The following Poles attended this college:
Bednarek, John G. Subject Poetry
Cholewinski, Stan. P. Preparatory
Jendrzejewski, John G. First Academic
Klosowski, Edward A. Third Academic
Kowalewski, Edward A. Third Academic
Nawrocki, Anthony S. Third Academic
Politowski, August A. Third Academic
Schultz, Stephen J. Second Academic
Szulerski, Albert G. Third Academic
Zalewski, Ambrose M. Third Academic
The following awards were presented to the Polish students at the end of the school year: John G. Bednarek received a gold watch as the first award for the best Latin composition. John G. Jendrzejek, was especially distinguished for the best marks in Latin (in all courses) as the first after the one who was awarded with a gold watch. The same John G. Jendrzejek was also distinguished for the best marks in mathematics.4
The following Polish students received book awards: John G. Bednarek, second award for Latin, Greek, and mathematics; he also received honorable mention for history and chemistry.
Stephen J. Schultz, honorable mention for Greek, and a first award for penmanship.
August A. Politowski received honorable mention for religion and Latin, second award for English, history, geography, and orthography, and first award for arithmetic and penmanship.
Anthony S. Nawrocki, first award for Latin, and honorable mention for penmanship.
Edward A. Kowalewski, honorable mention for religion.
Ambrose M. Zalewski, honorable mention for penmanship.
Besides these, honorable mention was given to Anthony Nawrocki and Aug. Politowski, for the German language as extra curricular.5
The following Polish students received honorable mention for extra good behavior: John G. Bednarek, St. P. Cholewinski, John G. Jendrzejek, Ed. A. Kowalewski, Anthony S. Nawrocki, Aug. A. Politowski, Stephen I. Schultz, and Albert G. Szulerski.
Polish students also distinguished themselves by high marks. It is understood that one hundred is the highest mark, but no one has ever received it at that college.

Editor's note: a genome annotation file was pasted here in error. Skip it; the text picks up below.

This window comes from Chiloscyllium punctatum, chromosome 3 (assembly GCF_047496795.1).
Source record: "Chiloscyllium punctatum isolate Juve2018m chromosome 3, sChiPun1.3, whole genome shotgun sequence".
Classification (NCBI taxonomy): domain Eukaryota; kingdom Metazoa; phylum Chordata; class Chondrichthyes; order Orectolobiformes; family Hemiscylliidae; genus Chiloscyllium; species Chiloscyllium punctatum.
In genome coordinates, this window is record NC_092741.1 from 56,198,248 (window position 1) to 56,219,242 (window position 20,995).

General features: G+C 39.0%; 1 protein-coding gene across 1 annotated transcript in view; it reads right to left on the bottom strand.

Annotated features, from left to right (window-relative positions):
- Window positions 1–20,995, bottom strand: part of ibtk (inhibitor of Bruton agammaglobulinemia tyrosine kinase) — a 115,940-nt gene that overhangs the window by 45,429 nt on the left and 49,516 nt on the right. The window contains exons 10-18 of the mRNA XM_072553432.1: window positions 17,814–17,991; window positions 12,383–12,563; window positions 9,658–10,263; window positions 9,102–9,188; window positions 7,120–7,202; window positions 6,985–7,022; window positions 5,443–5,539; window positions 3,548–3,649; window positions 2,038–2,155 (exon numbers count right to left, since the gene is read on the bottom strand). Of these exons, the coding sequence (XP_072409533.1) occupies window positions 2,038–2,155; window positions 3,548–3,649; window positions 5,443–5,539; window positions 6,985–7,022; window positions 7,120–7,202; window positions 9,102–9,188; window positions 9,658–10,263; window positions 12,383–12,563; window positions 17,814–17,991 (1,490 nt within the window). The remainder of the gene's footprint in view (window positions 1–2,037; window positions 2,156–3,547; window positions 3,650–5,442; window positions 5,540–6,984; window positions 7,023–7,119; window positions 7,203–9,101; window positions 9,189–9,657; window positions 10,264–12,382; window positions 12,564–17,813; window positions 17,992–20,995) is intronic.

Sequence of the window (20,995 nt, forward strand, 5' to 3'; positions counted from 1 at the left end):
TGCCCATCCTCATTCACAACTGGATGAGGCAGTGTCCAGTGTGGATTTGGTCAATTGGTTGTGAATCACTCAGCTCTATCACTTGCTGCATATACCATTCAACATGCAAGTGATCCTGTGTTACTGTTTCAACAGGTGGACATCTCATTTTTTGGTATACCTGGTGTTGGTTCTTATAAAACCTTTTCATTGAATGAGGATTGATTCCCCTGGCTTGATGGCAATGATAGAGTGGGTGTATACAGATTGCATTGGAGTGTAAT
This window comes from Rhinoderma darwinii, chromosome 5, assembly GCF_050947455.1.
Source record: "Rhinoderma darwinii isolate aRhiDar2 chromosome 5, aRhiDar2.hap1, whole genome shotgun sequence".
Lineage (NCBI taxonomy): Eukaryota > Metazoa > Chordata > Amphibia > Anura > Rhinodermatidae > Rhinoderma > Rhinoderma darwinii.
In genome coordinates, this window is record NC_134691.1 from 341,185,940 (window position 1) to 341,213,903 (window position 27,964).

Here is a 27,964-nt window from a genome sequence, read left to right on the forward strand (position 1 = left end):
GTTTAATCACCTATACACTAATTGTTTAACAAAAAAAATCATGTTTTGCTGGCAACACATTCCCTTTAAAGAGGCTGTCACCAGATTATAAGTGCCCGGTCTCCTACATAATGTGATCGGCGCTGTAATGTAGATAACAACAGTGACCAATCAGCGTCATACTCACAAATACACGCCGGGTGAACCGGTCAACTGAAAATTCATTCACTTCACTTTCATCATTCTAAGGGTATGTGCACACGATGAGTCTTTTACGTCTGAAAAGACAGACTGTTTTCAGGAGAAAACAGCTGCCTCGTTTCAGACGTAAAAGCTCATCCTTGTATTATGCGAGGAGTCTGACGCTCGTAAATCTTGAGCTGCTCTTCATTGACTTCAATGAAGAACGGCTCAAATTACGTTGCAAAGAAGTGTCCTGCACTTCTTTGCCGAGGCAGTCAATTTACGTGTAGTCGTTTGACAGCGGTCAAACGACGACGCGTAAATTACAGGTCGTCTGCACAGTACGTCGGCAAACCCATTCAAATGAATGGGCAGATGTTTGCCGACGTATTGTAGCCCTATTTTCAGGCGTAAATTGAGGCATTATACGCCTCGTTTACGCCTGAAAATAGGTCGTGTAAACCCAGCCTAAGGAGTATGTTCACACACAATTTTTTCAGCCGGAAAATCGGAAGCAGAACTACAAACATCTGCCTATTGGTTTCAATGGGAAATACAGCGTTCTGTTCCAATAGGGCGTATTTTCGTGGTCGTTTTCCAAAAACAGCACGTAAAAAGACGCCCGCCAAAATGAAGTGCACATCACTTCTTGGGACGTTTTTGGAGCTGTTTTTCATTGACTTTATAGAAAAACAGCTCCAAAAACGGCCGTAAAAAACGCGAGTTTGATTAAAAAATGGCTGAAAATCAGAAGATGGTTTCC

John G. Bednarek--91
Stan. P. Cholewinski--93
John G. Jendrzejek--99
Edw. A. Kowalewski--88
Anthony S. Nawrocki--80
Aug. A. Politowski--99
We received the official report of Jesuits College for the year of 1890-91, from, which we are quoting the following, and correcting the last particulars, which appeared in our journal ...
II A 1
Dziennik Chicagoski -- January 24, 1894Polish Physician Dies
Dr. Casimir Rewkowski, a distinguished and well-known Polish physician in Chicago, died last night at ten o'clock. While sitting on a chair, in the course of a professional call at 253 West North Avenue, he suddenly collapsed and died, probably from a heart attack. His body was taken to an undertaker's establishment, and today a coroner's jury will decide what was the cause of his sudden death.
The late Dr. Casimir Rewkowski was about fifty years old and came from Lithuania. After first serving in the Russian army, he finished his medical training at Saint Petersburg University, serving later as army physician during the RussoTurkish War of 1877-1878. Later on he served as county physician in Bilgoraj, Russia. He came to America nine years ago and settled in Chicago. The deceased was not married, and his only relatives are a brother and a sister in Europe.
Doctor Rewkowski, who was well-to-do, made his money in America. Although he 2had only eighty dollars in cash when he died, it is said that his savings, invested in real-estate mortgages, properties, and shares, amount to more than ten thousand dollars. He was planning to leave America for Europe.
The late Dr. Casimir Rewkowski was a member of the Polish National Alliance group Harmonia and a member of the Catholic Order of Foresters, Saint Stanislaus Council. He was always willing to help his friends. His sudden death was keenly felt by his patients and friends.
Dr. Casimir Rewkowski, a distinguished and well-known Polish physician in Chicago, died last night at ten o'clock. While sitting on a chair, in the course of a professional call at ...
II A 1, IV
Dziennik Chicagoski -- January 02, 1895Let Us Strive Toward Higher Education
Every broad-minded person will admit the fact that there is a lack of an intellectual group among Polish-American citizenry. There are individual cases, that is true, but these do not comprise an intellectual class.
The fire and desire for education among our Polish youth in America is lacking to an extent that it is hardly believable. In America, where the ambition of youth does not stop after securing a degree, our Polish youth can barely muster enough energy to prepare for First Holy Communion [Translator's note: During this period (1890's) a child had to be in the higher grade of the elementary school and at least twelve years of age before he could get his First Holy Communion. This, of course, has reference to the Polish parochial schools].